• Sunny J

Madame Anastazja Luna and Frau Minse Zonge join Sunny's thesis exhibition


Madame Anastazja Luna and Frau Minse Zonge join Sunny's thesis exhibition

I am excited to annouce that a renowned French fortune-teller, Anastazja Luna, and an Austrian art critic, Minse Zonge, will be joining me at my thesis exhibition. Madame Luna will display some intricate drawings of me based upon her readings of my future. Frau Zonge will be the curator of this two-person exhibition and the main editor of an exhibition catalogue.

I met Madame Luna during my stay in France, I had the chance to visit a small village named Saint-Valéry-sur-Somme, a coastal site in the region of Picardie. It was a cloudy day in the gloomy Northern France, and I accidentally walked into the little shop of Madame Luna to avoid the rain. She is an elderly lady and, to my guess, in her seventies. Never a believer of magic, I looked around her shop without paying much attention. Surprisingly, this shop contains so many interesting drawings and sculptures that are of an astonishing level of artistic quality. I took out my pocket notebook to document this serendipity of mystic art, yet somehow Luna spotted my sketches that I randomly drew on my notebook. She seemed immediately interested:

- Vous dessinez? Moi, aussi. Ce sont tous mes dessins.

(Do you draw? Me, too. All these are my drawings.)

And those amazing drawings of people's entire lives are hers! Even though I am still doubtful of the accuracy of card reading or crystal ball reading, the ability to visually present a person's predicted life story is beyond amazing.

We slowly proceeded to a discussion about symbolism, and how the traditional instruments used by fortunetellers all have a profond root in art history. She offered to give me a reading in exchange of a sketch that I made for a Tarot card design.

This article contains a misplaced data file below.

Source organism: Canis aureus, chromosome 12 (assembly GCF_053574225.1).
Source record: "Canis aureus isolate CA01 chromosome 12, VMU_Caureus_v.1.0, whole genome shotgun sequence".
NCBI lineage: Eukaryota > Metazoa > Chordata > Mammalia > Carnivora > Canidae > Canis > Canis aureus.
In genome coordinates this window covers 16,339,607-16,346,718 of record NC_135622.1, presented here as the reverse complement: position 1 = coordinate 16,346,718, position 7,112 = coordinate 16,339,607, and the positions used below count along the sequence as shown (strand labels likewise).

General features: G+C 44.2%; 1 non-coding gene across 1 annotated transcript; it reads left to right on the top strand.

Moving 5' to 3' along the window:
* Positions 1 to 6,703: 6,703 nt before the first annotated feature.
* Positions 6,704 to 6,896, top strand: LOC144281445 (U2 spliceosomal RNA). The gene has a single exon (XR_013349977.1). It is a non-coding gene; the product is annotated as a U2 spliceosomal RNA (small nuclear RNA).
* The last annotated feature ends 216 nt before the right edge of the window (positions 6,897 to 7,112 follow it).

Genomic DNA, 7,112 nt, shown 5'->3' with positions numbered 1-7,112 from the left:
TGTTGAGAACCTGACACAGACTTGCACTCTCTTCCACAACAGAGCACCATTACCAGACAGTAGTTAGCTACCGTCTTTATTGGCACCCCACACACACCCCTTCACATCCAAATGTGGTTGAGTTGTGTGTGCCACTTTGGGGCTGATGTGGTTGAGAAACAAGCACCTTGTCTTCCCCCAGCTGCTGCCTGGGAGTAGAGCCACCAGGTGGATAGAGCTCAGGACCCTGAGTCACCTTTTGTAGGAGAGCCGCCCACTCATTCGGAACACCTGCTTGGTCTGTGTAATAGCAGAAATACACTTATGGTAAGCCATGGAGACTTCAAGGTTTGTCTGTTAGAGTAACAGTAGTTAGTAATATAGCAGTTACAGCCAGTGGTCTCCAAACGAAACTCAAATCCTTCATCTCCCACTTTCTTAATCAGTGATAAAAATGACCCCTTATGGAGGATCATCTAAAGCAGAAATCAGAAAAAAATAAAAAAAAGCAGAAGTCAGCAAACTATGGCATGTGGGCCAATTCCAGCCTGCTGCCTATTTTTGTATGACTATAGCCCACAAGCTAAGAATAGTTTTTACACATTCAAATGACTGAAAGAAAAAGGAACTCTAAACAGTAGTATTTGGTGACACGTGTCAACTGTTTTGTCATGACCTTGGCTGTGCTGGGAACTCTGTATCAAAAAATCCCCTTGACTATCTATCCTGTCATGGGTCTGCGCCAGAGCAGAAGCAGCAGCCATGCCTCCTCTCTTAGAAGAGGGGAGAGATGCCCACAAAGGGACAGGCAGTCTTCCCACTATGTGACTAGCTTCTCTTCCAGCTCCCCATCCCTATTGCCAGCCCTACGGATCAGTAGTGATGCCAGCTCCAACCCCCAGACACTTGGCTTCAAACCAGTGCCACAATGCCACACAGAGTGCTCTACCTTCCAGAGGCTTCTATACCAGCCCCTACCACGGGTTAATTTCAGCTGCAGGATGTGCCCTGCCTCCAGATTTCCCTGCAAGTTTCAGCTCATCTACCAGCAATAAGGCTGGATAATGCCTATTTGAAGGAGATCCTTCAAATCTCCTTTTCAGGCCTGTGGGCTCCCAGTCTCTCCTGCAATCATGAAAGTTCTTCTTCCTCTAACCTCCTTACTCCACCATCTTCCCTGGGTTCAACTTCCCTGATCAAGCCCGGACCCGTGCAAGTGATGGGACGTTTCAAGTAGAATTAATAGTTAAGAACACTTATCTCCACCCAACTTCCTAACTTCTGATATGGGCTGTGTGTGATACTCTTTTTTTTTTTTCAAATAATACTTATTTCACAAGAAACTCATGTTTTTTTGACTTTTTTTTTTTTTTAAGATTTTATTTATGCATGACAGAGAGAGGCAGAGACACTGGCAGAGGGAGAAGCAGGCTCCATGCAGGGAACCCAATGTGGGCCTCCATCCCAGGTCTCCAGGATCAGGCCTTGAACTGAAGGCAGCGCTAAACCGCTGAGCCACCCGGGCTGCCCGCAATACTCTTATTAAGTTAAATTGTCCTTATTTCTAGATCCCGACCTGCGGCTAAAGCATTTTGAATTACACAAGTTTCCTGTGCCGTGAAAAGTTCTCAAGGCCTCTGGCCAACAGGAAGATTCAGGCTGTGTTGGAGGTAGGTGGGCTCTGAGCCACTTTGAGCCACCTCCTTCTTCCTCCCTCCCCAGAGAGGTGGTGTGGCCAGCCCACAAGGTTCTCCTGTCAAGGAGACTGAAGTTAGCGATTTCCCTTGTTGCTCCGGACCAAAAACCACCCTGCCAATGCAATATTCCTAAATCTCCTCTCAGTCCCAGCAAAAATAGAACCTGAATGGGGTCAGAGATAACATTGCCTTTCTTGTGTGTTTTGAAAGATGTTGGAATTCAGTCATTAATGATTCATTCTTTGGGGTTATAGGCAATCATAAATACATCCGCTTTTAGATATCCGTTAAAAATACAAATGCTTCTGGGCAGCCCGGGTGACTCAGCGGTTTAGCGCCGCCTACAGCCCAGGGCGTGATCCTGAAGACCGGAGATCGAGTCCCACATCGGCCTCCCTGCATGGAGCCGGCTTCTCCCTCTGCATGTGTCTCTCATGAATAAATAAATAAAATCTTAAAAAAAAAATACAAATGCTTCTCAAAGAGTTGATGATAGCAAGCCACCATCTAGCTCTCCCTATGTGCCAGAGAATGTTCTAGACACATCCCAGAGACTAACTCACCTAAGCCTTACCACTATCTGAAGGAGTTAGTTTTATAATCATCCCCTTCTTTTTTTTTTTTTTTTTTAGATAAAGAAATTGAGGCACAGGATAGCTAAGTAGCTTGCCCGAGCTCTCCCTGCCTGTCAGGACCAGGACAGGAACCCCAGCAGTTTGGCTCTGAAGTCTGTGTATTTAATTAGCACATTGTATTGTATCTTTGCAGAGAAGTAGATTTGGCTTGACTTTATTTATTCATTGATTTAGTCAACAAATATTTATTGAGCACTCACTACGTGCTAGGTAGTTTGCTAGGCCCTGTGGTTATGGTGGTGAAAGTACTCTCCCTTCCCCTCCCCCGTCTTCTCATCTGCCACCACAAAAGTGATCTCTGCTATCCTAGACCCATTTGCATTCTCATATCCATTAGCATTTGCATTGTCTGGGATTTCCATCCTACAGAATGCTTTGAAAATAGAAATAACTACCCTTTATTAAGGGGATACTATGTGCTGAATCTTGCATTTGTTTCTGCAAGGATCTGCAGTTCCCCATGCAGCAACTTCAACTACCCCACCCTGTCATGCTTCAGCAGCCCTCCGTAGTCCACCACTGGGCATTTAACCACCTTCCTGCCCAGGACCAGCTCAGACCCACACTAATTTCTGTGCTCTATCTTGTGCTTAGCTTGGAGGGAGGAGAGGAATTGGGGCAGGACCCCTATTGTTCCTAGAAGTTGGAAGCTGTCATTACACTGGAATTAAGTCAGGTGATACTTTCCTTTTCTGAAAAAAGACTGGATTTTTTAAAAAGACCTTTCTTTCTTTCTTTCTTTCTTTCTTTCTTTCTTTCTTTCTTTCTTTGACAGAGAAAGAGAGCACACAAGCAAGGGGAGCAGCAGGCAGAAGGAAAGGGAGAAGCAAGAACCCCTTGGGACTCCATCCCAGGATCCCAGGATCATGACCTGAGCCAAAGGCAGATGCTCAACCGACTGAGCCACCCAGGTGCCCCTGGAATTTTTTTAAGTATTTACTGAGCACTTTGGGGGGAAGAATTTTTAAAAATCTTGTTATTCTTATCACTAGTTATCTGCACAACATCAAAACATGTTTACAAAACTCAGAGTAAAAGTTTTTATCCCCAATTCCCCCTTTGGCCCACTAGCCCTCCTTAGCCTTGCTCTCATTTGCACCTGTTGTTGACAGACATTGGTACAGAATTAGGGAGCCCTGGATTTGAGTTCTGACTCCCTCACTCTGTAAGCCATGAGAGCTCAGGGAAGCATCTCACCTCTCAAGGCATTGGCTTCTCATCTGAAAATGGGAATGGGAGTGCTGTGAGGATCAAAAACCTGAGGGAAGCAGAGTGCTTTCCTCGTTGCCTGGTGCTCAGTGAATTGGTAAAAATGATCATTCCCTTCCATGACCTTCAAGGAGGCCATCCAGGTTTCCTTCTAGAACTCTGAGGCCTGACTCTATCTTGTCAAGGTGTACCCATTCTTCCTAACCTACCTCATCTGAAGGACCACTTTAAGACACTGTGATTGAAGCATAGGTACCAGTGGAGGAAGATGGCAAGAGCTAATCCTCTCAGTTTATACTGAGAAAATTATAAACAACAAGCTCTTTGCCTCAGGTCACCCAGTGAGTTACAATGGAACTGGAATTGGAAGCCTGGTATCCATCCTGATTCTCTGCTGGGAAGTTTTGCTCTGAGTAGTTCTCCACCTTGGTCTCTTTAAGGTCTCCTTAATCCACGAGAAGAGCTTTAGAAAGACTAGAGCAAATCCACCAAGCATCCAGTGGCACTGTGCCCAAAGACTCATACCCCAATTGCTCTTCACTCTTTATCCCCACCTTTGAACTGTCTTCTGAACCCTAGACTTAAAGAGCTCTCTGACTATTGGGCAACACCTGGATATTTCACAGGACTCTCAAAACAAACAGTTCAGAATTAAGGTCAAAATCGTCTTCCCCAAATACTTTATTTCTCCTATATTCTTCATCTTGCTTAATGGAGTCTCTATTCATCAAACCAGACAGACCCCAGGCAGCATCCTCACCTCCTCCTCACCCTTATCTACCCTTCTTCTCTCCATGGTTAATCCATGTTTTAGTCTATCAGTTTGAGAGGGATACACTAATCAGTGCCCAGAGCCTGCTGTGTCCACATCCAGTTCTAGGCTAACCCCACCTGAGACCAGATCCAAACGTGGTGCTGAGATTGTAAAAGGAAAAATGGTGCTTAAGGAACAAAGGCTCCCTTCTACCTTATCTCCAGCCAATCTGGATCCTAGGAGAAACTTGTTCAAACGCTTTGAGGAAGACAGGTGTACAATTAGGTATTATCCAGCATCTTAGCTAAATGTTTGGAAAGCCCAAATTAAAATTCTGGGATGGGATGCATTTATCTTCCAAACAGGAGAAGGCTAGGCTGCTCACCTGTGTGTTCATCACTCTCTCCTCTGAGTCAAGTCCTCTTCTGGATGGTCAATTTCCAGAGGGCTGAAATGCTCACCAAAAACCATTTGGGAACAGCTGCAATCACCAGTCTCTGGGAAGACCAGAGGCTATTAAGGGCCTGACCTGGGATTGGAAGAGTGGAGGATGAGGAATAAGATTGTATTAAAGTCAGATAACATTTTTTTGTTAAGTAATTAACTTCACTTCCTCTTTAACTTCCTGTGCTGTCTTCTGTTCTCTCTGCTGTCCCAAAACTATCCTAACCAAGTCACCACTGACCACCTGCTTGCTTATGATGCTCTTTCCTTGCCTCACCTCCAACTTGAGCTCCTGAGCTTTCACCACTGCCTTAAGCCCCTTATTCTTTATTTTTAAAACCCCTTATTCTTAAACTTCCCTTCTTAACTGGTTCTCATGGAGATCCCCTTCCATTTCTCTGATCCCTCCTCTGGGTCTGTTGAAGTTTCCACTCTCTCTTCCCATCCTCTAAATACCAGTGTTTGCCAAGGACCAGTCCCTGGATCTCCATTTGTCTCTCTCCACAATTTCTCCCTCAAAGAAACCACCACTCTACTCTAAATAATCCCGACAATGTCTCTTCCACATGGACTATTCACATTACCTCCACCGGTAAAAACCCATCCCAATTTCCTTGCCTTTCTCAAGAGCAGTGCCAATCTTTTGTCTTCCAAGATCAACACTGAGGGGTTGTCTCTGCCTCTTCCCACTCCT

We jokingly made a deal, she will make a drawing of my entire life, including what I have revealed about my past, and what she sees in my future. In exchange, I will do my best to design, for her use, a set of Tarot cards that are aesthetically pleasing yet mentally disturbing at the same time.

The deal would probably have disappeared into thin air had I not received a random email from a "distant acquaintance", Minse Zonge, an art critic based in Vienna, Austria.


I first encountered Frau Minse Zonge in June, 2012. I visited Vienna the first time on May 19, 2012. I fervently fell in love with the city that I decided to cancel all my travels to West Europe after I reached Venice, and I caught an overnight train to Vienna on the 28th of May. I got to Vienna at 5:30 am. The city was so quiet and I wanted to do something to wake it up in a serene way. So I went to the Prater park at the southeastern corner of the city. There I found a tree shaped like a busty lady. The tree was so strangely familiar that I decided to dress her. I wrapped a piece of green fabric around her, sewn a button and turned her into a lady in a green dress.

While I was doing all these, a human being appeared. She was doing her morning jogging in the park and spotted me operating on a tree. She made a comment in English with a heavy Austrian accent:

- um......I have never seen somebody dressing a tree. And you picked a very good tree!

She didn't linger. Neither did I. So it was just an ephemeral comment made by a sweating jogger to a sleep-deprived foreigner. However, later that day around sunset, I was finishing up my visit to the dozens of galeries in the famous MuseumsQuartier. I sat down on one stairstep in front of the enormous Leopold Museum. I took out my crayon and did a random sketch on the staircase (which now I consider as vandalism). A lady, to whom I didn't pay much attention at the time, sat down right next to me, and said:

- It is funny that you do draw well.

And the voice...the accent.....haha...that was the jogger at Prater in the morning!

It turned out, as another pure coincidance, that she was doing her studies in art history and was working as a freelance curator and art critic. Barely a college sophomore at the time, I did not know much about the art scene in Europe, not to mention having any history-orientated discussion with her. But our conversation went well, she seemed quite interested in my interests and choices in my very amateurish works at the time.

We exchanged emails and that was the end of my story with Frau Minse Zonge.

But obviously the story didn't end.

A few weeks ago, an email from Minse surprised me. As a polite, well-educated European, she was doing a routine check-in with all her friends and, I guess, casual acquaintances as well. She also gave out some information about her current life. She finished her PhD last year and was working all around the globe to dig up emerging artists and "forgotten artists."

Speaking of forgotton artist, the name Anastazja Luna popped up in my head. How cool would it be to bring Madama Luna's unknown works to the world, in juxtaposition with my own very related paintings, and have Minse curate the exhibition?

And that's the final deal.

#installation #performance